"I can't say we have a lot of experience with this sort of thing, but my guess is it wouldn't have a lot of impact on sand transport," said James Bailard, technical adviser for BEACON, a collaborative effort studying beach erosion along the Santa Barbara and Ventura County coastlines. "It's hard to say without actually seeing it in place, but I suspect it will have a negligible effect."
With the reef's design not even off the drawing board, it is difficult to forecast potential ecological impacts. Pratte acknowledges that there would be short-term impacts during construction, but said that the reef in the long haul would be an ecological plus, providing additional living surfaces for bottom-dwelling fish and other organisms.
Liability is also a concern. Emma Wood State Beach is managed by the state Department of Parks and Recreation, but its jurisdiction ends at the high-tide line. The near-shore waters where the reef will be located fall under the jurisdiction of the State Lands Commission. Neither entity is likely to jump at the chance to assume responsibility for the reef.
"I don't see any state agency taking any kind of responsibility for this type of thing . . . we wouldn't even consider it," said Steve Treanor, district superintendent for Parks and Recreation's Channel Coast District, the district responsible for Emma Wood State Beach.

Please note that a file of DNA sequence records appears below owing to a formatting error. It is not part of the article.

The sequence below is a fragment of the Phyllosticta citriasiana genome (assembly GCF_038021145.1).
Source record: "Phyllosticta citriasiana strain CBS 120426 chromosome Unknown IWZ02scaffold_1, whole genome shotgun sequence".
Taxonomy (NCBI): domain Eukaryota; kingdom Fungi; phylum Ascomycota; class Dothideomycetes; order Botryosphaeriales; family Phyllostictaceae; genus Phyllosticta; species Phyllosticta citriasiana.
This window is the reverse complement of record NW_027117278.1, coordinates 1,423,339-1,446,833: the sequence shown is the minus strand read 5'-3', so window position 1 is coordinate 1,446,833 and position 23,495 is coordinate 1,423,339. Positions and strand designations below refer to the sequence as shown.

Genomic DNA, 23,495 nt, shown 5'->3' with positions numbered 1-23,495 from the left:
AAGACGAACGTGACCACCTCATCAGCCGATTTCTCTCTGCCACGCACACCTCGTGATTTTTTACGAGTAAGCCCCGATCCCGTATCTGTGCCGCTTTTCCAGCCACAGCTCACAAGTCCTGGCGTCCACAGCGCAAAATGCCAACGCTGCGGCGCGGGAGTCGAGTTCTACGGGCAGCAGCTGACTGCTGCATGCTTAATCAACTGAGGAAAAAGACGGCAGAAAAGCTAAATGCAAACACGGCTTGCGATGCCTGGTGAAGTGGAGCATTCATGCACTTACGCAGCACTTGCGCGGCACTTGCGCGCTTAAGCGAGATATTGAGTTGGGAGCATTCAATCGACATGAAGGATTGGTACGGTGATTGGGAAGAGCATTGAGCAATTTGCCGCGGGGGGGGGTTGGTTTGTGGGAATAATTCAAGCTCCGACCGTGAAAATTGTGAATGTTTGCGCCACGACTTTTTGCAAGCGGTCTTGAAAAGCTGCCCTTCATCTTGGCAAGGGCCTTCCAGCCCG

Pratte acknowledged that liability presents a problem but contends that surfers will not be taking their lives in their hands when they enter the water.
"This is going to be designed as a safe surfing reef," Pratte said. "It's going to be a gently breaking wave. It's going to have quality, it's going to have a spot where the wave breaks fast, but it's not going to be a wave like the Wedge," a dangerous but popular surfing wave in Newport Beach. He added that "it will be a fun wave and a safe place to ride."
If the Surfrider Foundation can obtain conceptual approval from various agencies, engineers will return to the lab to conduct stability, design and materials tests. Environmental impact reports and a reef maintenance program would be written. If all goes smoothly, Pratte thinks the first wave could break in 1992, in spite of the large amount of work that remains.
"We don't finalize our design and propose the project and go for permits until we have everything worked out, until we've investigated every angle of this," Pratte said. If it's not done right--if there's some kind of failure involved--then it won't be tried again for a long time. We're serious about this. We know it's feasible, we know it can be done and we're going to do it."
Proposed Surfing Reef Making Waves Ocean swells approach the reef from deep water and begin to form waves upon reaching the shallower depths created by the reef. Its sloping, triangular shape forces the waves to break evenly to both the right and left as they pass over it. Once past the reef, they die out as they reach deeper water again.